What is the United States of America?
Since the republic we all pledged allegiance to - though I must admit that I never took the “under God” thing seriously - as lads and lasses in homeroom now crumbles into disruption, this question is more important than ever.
Many politicians from both sides of the aisle will say our country is not built around any common language or culture, but rather a broad set of universal values. Therefore, it is adaptable to anyone and everyone who should seek ‘liberty,’ ‘equality,’ and whatever other dreamy bromides were in those textbooks that bored us to near sleep.
Since the definition of Americanism we grew up with is not exactly holding water in our day and age, I prefer to share an alternative and substantive explanation for our - at least once upon a time - great land.
“It is easy to sentimentalise on the subject of ‘the American spirit’ - what it is, may be, or should be,” the late, great H.P. Lovecraft wrote in 1919. “Exponents of various novel political and social theories are particularly given to this practice, nearly always concluding that ‘true Americanism’ is nothing more or less than a national application of their respective individual doctrines.”
Interesting how time changes much, yet nothing at all.
“’Americanism’ is expanded Anglo-Saxonism,” Lovecraft indicated. “It is the spirit of England, transplanted to a soil of vast extent and diversity, and nourished for a time under pioneer conditions calculated to increase its democratic aspects without impairing its fundamental virtues.
“It is the spirit of truth, honour, justice, morality, moderation, individualism, conservative liberty, magnanimity, toleration, enterprise, industriousness, and progress - which is England - plus the element of equality and opportunity caused by pioneer settlement .... Those who endeavour to belittle the importance of our British ancestry, are invited to consider the other nations of this continent.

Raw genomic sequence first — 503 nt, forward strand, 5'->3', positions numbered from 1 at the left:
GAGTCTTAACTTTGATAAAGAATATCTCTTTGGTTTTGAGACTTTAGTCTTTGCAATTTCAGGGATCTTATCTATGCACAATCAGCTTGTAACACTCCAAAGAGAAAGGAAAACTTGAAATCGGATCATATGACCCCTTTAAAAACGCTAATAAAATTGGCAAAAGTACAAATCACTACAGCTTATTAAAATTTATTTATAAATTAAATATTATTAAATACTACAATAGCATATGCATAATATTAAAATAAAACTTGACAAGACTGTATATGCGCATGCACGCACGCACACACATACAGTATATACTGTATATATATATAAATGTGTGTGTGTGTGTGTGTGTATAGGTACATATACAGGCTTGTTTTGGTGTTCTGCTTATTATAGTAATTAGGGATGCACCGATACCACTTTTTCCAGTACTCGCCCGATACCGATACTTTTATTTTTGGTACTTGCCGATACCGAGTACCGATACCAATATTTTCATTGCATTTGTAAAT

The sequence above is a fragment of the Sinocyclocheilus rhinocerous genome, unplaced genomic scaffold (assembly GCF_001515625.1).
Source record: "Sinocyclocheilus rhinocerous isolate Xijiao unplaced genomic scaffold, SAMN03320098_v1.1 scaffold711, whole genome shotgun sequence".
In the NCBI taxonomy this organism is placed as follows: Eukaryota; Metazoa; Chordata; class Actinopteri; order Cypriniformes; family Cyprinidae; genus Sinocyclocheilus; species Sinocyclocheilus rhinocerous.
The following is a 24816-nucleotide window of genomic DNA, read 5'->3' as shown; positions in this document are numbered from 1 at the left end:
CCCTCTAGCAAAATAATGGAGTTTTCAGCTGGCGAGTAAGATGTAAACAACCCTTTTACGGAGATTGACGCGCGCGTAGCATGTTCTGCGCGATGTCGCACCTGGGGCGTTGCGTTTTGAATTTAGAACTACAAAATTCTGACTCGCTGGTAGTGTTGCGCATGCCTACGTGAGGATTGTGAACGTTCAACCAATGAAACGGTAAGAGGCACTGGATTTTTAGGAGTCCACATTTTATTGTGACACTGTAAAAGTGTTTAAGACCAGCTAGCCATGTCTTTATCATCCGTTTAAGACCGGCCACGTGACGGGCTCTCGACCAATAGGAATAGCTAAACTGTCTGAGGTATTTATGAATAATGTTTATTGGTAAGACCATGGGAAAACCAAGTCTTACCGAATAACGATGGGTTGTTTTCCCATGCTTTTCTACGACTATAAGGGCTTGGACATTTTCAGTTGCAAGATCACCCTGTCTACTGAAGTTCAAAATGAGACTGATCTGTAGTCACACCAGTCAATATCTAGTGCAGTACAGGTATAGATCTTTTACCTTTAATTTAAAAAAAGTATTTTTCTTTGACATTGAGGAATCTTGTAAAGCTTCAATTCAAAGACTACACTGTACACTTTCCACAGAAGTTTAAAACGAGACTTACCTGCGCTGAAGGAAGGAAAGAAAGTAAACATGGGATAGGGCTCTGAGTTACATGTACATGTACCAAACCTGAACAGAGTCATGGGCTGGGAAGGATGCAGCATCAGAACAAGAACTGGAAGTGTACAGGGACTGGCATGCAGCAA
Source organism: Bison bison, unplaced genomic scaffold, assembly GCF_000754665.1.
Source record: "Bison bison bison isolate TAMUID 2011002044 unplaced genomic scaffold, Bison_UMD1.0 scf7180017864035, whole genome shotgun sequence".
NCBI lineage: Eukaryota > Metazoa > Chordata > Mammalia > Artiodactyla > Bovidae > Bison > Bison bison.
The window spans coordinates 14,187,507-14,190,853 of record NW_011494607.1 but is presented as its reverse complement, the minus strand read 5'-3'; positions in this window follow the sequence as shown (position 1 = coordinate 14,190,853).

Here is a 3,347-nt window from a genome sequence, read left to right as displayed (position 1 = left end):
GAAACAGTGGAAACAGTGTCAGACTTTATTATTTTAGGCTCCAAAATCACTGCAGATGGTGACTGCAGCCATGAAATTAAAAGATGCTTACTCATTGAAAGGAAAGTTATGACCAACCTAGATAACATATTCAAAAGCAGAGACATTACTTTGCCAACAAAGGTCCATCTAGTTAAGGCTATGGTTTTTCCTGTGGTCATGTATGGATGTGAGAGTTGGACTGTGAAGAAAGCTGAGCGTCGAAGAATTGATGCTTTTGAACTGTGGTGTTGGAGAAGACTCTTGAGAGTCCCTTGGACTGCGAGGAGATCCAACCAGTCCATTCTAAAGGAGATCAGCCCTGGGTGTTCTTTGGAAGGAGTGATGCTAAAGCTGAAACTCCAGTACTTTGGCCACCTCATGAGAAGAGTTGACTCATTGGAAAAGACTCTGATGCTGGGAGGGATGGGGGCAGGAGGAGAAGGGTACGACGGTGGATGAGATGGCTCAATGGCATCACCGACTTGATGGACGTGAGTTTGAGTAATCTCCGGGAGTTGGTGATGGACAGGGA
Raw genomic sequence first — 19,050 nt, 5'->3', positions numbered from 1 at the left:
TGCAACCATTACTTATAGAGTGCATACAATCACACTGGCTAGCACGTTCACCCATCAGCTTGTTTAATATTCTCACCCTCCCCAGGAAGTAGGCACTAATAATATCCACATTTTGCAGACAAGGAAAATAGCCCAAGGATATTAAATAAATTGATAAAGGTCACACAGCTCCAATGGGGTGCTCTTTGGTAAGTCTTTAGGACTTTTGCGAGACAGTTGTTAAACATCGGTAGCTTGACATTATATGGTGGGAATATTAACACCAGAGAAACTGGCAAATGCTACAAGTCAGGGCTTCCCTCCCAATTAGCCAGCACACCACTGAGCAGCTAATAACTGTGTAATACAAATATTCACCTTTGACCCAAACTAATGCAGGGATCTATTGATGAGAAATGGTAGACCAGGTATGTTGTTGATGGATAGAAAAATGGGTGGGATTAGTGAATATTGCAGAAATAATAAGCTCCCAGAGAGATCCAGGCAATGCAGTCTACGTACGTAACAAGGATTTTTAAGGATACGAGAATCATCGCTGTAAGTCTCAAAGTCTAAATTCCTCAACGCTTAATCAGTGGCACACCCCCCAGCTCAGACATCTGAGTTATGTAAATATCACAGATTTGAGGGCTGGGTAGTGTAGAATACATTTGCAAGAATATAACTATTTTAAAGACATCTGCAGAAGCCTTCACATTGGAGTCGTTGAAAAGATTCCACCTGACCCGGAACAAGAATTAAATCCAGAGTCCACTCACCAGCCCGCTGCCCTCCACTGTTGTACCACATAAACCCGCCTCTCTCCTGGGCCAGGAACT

“All these are equally ‘American’ in every particular, differing only in .... heritage; yet of them all, none save British Canada will even bear comparison with us. We are great because we are a part of the great Anglo-Saxon cultural sphere; a section detached only after a century and a half of heavy colonisation and English rule, which gave to our land the ineradicable stamp of British civilisation.
“Most dangerous and fallacious of the several misconceptions of Americanism is that of the so-called ‘melting-pot’ of races and traditions. It is true that this country has received a vast influx of non-English immigrants who come hither to enjoy without hardship the liberties which our British ancestors carved out in toil and bloodshed .... Immigration cannot, perhaps, be cut off altogether, but it should be understood that aliens who choose America as their residence must accept the prevailing language and culture as their own; and neither try to modify our institutions, nor to keep alive their own in our midst.
“We must not, as the greatest man of our age declared, suffer this nation to become a ‘polyglot boarding house.’”
Is that ever the truth!
“The main struggle which awaits Americanism is not with reaction, but with radicalism,” Lovecraft pointed out. “Our age is one of restless and unintelligent iconoclasm, and abounds with shrewd sophists who use the name ‘Americanism’ to cover attacks on that institution itself. Such familiar terms and phrases as ‘democracy,’ ‘liberty,’ or ‘freedom of speech’ are being distorted to cover the wildest forms of anarchy, whilst our old representative institutions are being attacked as ‘un-American’ by foreign immigrants who are incapable both of understanding them or of devising anything better.”
I have nothing to add. Lovecraft put it all so succinctly - so beautifully - that his words cannot, from my perspective, be surpassed. While I do not agree with his Euro-racialism, references to which were excised from this article, his focus on culture and its relation to the American Way is spot-on.
Like it or not, this is an Anglocentric country. The farther we roam from our foundational English macro-culture, the worse off we become. Immigrants who dislike Anglo society ought not be given citizenship. ‘Americans’ who feel the same should consider living somewhere more agreeable for them.
End of story.
Joseph Ford Cotto is the editor-in-chief of The San Francisco Review of Books. Email him at firstname.lastname@example.org.